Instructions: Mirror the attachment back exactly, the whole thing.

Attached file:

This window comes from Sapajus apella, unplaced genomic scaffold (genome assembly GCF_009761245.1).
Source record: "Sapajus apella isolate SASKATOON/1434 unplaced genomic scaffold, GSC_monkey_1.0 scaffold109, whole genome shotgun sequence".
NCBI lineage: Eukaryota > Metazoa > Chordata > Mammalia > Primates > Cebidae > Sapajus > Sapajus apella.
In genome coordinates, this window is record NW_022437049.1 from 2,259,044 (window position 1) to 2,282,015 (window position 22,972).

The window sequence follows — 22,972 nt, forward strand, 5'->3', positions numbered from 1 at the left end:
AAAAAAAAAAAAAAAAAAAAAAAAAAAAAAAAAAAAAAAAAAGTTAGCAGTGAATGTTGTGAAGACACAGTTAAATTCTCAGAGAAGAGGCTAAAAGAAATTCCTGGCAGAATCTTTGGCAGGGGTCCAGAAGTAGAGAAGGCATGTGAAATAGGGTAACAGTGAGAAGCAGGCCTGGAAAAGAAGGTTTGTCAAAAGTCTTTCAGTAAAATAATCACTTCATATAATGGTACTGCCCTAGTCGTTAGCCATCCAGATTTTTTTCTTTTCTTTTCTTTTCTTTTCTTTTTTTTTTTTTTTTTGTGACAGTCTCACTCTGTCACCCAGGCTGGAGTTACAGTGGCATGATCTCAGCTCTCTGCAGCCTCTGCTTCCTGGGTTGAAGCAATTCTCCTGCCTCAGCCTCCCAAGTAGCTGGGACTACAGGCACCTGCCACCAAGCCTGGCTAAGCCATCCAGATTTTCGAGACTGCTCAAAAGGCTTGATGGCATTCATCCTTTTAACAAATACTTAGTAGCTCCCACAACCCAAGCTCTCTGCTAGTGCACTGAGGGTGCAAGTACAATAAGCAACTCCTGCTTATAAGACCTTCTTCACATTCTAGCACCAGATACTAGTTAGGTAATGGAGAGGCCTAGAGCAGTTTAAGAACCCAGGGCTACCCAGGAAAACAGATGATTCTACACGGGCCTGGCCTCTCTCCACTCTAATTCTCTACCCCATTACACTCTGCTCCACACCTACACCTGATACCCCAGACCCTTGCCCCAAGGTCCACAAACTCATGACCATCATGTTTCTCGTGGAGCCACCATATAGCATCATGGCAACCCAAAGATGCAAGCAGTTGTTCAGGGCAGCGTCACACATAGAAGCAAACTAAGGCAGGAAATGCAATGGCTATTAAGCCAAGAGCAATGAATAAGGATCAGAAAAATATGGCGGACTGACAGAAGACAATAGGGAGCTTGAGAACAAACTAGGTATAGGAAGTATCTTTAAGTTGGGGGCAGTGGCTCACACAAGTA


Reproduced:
This window comes from Sapajus apella, unplaced genomic scaffold (genome assembly GCF_009761245.1).
Source record: "Sapajus apella isolate SASKATOON/1434 unplaced genomic scaffold, GSC_monkey_1.0 scaffold109, whole genome shotgun sequence".
NCBI lineage: Eukaryota > Metazoa > Chordata > Mammalia > Primates > Cebidae > Sapajus > Sapajus apella.
In genome coordinates, this window is record NW_022437049.1 from 2,259,044 (window position 1) to 2,282,015 (window position 22,972).

The window sequence follows — 22,972 nt, forward strand, 5'->3', positions numbered from 1 at the left end:
AAAAAAAAAAAAAAAAAAAAAAAAAAAAAAAAAAAAAAAAAAGTTAGCAGTGAATGTTGTGAAGACACAGTTAAATTCTCAGAGAAGAGGCTAAAAGAAATTCCTGGCAGAATCTTTGGCAGGGGTCCAGAAGTAGAGAAGGCATGTGAAATAGGGTAACAGTGAGAAGCAGGCCTGGAAAAGAAGGTTTGTCAAAAGTCTTTCAGTAAAATAATCACTTCATATAATGGTACTGCCCTAGTCGTTAGCCATCCAGATTTTTTTCTTTTCTTTTCTTTTCTTTTCTTTTTTTTTTTTTTTTTGTGACAGTCTCACTCTGTCACCCAGGCTGGAGTTACAGTGGCATGATCTCAGCTCTCTGCAGCCTCTGCTTCCTGGGTTGAAGCAATTCTCCTGCCTCAGCCTCCCAAGTAGCTGGGACTACAGGCACCTGCCACCAAGCCTGGCTAAGCCATCCAGATTTTCGAGACTGCTCAAAAGGCTTGATGGCATTCATCCTTTTAACAAATACTTAGTAGCTCCCACAACCCAAGCTCTCTGCTAGTGCACTGAGGGTGCAAGTACAATAAGCAACTCCTGCTTATAAGACCTTCTTCACATTCTAGCACCAGATACTAGTTAGGTAATGGAGAGGCCTAGAGCAGTTTAAGAACCCAGGGCTACCCAGGAAAACAGATGATTCTACACGGGCCTGGCCTCTCTCCACTCTAATTCTCTACCCCATTACACTCTGCTCCACACCTACACCTGATACCCCAGACCCTTGCCCCAAGGTCCACAAACTCATGACCATCATGTTTCTCGTGGAGCCACCATATAGCATCATGGCAACCCAAAGATGCAAGCAGTTGTTCAGGGCAGCGTCACACATAGAAGCAAACTAAGGCAGGAAATGCAATGGCTATTAAGCCAAGAGCAATGAATAAGGATCAGAAAAATATGGCGGACTGACAGAAGACAATAGGGAGCTTGAGAACAAACTAGGTATAGGAAGTATCTTTAAGTTGGGGGCAGTGGCTCACACAAGTA